The author on a book on dhows, shows the structural resemblance of the kog, or koggeship, with the boom. The kog appeared suddenly, seemingly out of nowhere, on the Dutch and surrounding coasts. The British and Scandinavians stuck to their Viking type craft, yet the Flemish kogge seems to have dominated even the trade in the Baltic Sea. There is again the suggestion that the Dutch/Flemish picked it up during the Crusades, The lug never appealed to the highbrow mind, and it could only be the hands-on acquaintance of the crews who did the actual shiphandling that possibly could have brought the lug to north-western Europe. It is rised that handling the lug in tacking never was understood nor did it appeal to the western nidnd. Its use hung around the lowest regions, like fishermen and small-boat men. When those regions eagerly adopted the engine, the lug simply disappeared. The split-lug was thus rather the on-the-spot solution of an NCO commanding a longboat, totally frustrated with the intractability of his green pressganged crew, who took his knife, cut the lug along the mast and attached a sheet to the forward piece and a downhaul to the tack of the aft piece, finding to his surprise that this worked very well, thank you. I know very well how he felt. I have tried to explain the tacking of the lug by word of mouth, and in print or drawing, and the glassy eyes tell me that noone ever really gets it. The simple soluti . on simply boggles the western MiDd. After the invention of the split-lug, which turned out to work very well indeed when tacking into the wind, modifications followed which almost automatically led to the stoop rig and the cutter rig. The gaff was what was left of the split-lug yard, and indeed it was originally held from sagging by stays on each side of the end.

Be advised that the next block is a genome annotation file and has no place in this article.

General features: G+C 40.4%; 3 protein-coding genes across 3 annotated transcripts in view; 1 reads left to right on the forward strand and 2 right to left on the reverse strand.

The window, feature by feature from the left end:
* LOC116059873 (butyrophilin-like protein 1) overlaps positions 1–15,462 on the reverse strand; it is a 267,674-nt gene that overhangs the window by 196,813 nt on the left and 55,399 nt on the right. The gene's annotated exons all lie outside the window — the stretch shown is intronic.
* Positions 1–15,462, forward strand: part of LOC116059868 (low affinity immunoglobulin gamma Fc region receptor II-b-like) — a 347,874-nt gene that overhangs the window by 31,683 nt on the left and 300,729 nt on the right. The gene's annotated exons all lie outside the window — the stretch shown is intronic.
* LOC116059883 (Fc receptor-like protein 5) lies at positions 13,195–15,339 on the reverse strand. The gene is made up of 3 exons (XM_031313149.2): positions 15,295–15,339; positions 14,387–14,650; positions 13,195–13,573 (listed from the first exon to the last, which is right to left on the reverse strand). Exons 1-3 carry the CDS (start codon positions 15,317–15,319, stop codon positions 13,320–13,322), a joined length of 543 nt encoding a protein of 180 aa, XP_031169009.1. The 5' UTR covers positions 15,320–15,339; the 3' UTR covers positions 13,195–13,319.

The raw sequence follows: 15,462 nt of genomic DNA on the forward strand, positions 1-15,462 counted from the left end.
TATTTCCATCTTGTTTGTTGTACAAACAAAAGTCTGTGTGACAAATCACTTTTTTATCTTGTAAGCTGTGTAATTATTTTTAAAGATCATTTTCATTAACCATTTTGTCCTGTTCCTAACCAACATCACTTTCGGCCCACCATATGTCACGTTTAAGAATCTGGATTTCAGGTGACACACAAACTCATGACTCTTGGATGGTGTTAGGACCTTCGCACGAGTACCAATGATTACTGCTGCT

However, if it comes to "produced by the office mind", the prime example must be the modem high-peaked rig, especially those used on racers. The entire world of deep keels and towering rigs was certainly never produced by fisherfolk and other boatmen, who needed to be able to run their craft on the beach; those rigs are total officebrain (and mentality) pro-duced, inefficient, elaborate, high-cost produc-tions of "the Mirld that knows it all", The higriggers, who were the crews for those big yachts in the off-season, never fell for it, and went straight for the more practical engine, having had enough of rocking for hours at the oars.